Tuna and Te Urewera Board (TUB), Trustees of Tuhoe (TUT) and Director-General of Conservation (DOC) - TUNA v TE UREWERA BOARD  NZHC 2924 [8 November 2022] – Application for judicial review.
applicant in this matter was Mr Tuna a resident of the Urewera. Mr Tuna objected to the hasty destruction by
fire of the network of huts throughout the Urewera by TUT the operational arm
asked the Court to grant an interim order requiring TUT to,” immediately cease
its programme of destruction of listed huts pending final disposition of this
successful. I congratulate him for
having the courage to bring this proceeding on behalf of all New Zealanders.
The case, even at this early stage not knowing what the ultimate outcome might be raises some interesting issues worthy, in my opinion, of discussion.
IDENTITY OF APPLICANT
introduces Mr Tuna in clause  of his judgment as follows:
 “The applicant, Wharenui Clyde Tuna’s
whakapapa connects him to all the hapu of Waimana and other hapu across Te
Urewera. He has a relationship with Te Urewera that transcends the physical
contemporary world, a relationship that is founded in the past, present and
future generational connection with Te Urewera. Te Urewera forms part of his
spiritual identity, it brings spiritual enlightenment and contentedness.”
is essentially about one issue. Did TUB, TUT and DOC breach their statutory
duties as laid down in the provision of the Te Urewera Act 2014?
identity of the applicant should be and is irrelevant in deciding the case. The
case will be decided on the facts alone not the identity of the applicant.
then why would a Judge set out in some detail the identity of the applicant even
before considering the evidence presented to him?
said to be blind. Justice is to be done and to be seen to be done impartially
and without regard to the identity of the applicant/plaintiff, respondent/
defendant as the case may be.
including Mr Tuna’s ethnicity and religious beliefs in some detail before
considering the facts leaves the Judge open to the criticism that identity has
played a part in his decision making processes.
application been made by a person of another ethnicity and other religious
beliefs would the judge have set those out in the same way as he has in this
case is an open question which should not, in my opinion, need to be asked.
identity in the Justice system and just about every other sphere of life in New
Zealand is becoming dangerously prevalent.
There is no
special class of citizen in New Zealand. All New Zealand citizens are equal
under the law. This right to equality is enshrined in the Bill of Rights Act
1688 and the New Zealand Bill of Rights Act 1990.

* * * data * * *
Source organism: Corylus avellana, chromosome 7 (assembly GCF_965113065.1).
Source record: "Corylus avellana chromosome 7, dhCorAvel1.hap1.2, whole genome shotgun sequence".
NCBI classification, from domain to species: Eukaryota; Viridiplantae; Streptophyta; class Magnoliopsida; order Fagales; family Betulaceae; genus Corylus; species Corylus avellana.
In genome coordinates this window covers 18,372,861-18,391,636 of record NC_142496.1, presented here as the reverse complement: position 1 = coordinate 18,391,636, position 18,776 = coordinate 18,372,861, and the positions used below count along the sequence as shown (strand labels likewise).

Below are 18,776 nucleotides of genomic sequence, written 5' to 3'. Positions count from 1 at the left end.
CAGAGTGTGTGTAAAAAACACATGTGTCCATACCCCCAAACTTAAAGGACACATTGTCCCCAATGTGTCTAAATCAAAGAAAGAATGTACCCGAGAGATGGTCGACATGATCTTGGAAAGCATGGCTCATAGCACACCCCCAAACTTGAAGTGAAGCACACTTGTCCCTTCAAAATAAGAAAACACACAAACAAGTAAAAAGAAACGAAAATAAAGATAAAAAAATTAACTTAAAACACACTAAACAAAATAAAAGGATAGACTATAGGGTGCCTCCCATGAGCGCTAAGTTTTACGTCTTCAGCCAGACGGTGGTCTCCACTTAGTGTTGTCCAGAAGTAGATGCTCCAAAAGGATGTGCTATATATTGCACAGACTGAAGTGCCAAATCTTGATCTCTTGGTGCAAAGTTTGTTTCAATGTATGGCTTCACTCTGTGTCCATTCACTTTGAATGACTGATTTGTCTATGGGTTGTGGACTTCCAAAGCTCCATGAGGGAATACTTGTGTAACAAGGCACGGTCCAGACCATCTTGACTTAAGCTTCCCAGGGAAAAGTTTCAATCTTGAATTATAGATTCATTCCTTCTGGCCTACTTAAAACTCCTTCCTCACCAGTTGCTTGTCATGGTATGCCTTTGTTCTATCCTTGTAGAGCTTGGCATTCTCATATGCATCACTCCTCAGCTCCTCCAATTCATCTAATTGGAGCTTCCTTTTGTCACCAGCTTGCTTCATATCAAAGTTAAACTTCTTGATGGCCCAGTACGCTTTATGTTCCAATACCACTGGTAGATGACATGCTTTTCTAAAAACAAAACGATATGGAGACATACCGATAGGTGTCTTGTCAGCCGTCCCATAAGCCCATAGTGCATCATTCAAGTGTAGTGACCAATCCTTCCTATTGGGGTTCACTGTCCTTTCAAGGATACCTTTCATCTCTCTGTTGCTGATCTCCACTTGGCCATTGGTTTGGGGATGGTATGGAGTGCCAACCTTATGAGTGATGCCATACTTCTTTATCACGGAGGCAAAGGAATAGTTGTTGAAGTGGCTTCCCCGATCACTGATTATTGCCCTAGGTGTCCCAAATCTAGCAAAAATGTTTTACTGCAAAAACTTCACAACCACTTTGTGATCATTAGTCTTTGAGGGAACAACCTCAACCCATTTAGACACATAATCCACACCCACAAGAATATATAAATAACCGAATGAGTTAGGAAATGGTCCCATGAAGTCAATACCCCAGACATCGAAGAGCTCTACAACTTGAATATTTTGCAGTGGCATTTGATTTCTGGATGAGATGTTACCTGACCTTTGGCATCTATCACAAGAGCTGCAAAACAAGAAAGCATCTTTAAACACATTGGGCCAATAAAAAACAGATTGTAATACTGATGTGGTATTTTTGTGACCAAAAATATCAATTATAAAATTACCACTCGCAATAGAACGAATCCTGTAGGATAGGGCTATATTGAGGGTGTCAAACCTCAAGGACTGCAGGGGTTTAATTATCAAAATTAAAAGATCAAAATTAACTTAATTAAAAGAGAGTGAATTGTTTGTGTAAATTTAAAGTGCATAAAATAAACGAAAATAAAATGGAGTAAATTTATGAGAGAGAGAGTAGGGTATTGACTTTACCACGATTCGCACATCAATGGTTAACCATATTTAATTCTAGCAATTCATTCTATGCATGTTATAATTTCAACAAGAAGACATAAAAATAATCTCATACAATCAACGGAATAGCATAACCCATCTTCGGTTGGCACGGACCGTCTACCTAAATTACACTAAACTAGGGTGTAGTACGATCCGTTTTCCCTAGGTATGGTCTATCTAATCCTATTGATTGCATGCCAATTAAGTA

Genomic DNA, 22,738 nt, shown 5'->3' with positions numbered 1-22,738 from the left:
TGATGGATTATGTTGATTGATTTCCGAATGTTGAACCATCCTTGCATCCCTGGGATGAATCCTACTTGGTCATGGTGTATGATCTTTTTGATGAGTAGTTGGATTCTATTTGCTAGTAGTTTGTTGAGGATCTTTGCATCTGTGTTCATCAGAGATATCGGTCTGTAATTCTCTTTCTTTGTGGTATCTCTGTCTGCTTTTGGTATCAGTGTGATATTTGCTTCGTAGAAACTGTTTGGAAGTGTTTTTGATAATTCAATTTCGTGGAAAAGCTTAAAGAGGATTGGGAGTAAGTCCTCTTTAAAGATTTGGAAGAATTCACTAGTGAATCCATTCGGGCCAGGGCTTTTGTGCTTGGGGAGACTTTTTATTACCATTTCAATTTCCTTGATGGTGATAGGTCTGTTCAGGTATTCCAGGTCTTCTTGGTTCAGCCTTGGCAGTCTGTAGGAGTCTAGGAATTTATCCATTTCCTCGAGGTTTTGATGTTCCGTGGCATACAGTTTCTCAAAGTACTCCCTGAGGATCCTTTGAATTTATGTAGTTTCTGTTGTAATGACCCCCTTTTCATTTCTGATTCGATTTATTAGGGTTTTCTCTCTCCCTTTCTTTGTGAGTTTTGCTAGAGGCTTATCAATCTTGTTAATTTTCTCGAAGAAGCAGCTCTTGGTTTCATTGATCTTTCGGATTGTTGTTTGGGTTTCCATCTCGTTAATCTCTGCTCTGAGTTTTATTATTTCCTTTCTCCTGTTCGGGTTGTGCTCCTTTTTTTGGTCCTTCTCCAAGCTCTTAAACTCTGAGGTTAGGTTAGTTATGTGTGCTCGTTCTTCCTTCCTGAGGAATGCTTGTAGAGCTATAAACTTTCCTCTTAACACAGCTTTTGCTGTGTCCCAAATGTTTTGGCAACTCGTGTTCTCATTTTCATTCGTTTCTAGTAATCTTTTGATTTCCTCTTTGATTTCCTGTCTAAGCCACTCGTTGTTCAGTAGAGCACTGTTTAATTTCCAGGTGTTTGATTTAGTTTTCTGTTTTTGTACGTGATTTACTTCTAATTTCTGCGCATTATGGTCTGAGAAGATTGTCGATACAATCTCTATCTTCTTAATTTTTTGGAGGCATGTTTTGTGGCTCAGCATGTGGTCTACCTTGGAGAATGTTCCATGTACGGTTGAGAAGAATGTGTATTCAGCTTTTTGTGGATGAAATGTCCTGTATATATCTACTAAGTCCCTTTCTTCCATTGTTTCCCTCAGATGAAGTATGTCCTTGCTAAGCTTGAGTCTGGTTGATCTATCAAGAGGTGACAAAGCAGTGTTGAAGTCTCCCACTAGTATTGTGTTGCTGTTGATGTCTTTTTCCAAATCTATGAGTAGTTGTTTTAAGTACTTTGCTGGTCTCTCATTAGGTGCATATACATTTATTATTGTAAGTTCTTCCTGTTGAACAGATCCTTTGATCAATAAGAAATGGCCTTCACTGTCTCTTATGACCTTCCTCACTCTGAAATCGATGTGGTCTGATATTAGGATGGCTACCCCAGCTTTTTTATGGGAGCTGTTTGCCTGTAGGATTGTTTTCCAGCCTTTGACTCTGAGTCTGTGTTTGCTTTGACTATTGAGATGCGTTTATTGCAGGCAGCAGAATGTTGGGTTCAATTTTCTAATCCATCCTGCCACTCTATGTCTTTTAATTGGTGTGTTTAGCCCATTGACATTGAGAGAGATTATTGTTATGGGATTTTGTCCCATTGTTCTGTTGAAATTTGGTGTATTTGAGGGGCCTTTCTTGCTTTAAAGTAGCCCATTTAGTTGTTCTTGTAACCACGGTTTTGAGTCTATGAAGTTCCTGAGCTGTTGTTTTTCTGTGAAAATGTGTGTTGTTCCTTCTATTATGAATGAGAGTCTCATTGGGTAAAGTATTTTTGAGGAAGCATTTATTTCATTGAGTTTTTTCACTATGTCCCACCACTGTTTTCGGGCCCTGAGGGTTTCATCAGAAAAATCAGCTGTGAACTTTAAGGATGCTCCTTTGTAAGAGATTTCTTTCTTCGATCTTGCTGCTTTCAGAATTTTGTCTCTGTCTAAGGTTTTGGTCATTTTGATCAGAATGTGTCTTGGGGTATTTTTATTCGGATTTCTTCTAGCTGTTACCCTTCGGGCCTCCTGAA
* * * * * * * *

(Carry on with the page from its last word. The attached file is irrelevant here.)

It was a right first conferred individually on
all Maori people by article 3 of the Treaty of Waitangi which was signed by
circa 540 chiefs in 1840.
I make the point again. I have no criticism of Mr Tuna. He has done the right thing in bringing his grievance to the Court for determination and I congratulate him for his actions.
What I find
particularly egregious is this case is the behaviour of DOC.
the enabling legislation vested governance and management in TUB all of the
Crown assets with the Te Urewera (including the huts) remain in the ownership
of the Crown.
ownership is subject to the chief Executive of TUT and DOC to use, occupy,
access, maintain, remove or demolish them but only in accordance with an agreed
management plan of TUB and the annual operational plan of TUB.
presented by Mr Tuna alleges that none of the proper processes as set out in
the enabling legislation were followed and he presented evidence from DOC which
clearly prove that no annual operational plan had been prepared in accordance
with s53 of the enabling legislation and accordingly the demolition of 15 to 20
huts was unlawful.
that there was no operational plan and the destruction of the huts was unlawful
but took no action to stop the wilful and illegal destruction of Crown property.
DOC is the
agent of the Crown (which owns the property on behalf of all New Zealanders)
and therefore has fiduciary duties (like a trustee) to protect the property
which it owns on own behalf.
opinion such wilful neglect by the officers of DOC requires that there should
be consequences for those officers in the same way as there would be trustees
and indeed directors of companies where directors have failed in their duties
to the shareholders of the company.
not have been left to Mr Tuna to bring proceedings to stop the wanton
destruction of Crown property, it should have been DOC and it should have been
is yet to be set down for a substantive hearing. When it is it is to hoped that
the Court will make comment on the failure of DOC to discharge its statutory
duties as well as sanctioning TUB and that consequences will flow to both
It is also to hoped that the fact the taxpayers of New Zealand who provide TUT with $2million p.a. via DOC for the maintenance of the assets owned by the Crown will receive an appropriate amount of compensation from TUB who instead of spending the funds on maintenance of the huts used it to burned them down.
should be a timely reminder for our politicians and bureaucrats that the
principles of co-governance can easily
be corrupted and that is especially so when the parties are not subject to the same rigorous transparency and accountability mechanisms
as are elected representatives, trustees and company directors.
In this case it is clear that the bureaucrats were impotent in the face of TUT which is an ideologically motivated tribal entity which has no regard for the law of New Zealand or for the precepts contained in Article 3 of the Treaty.
Graeme Reeves is a lawyer and former National MP.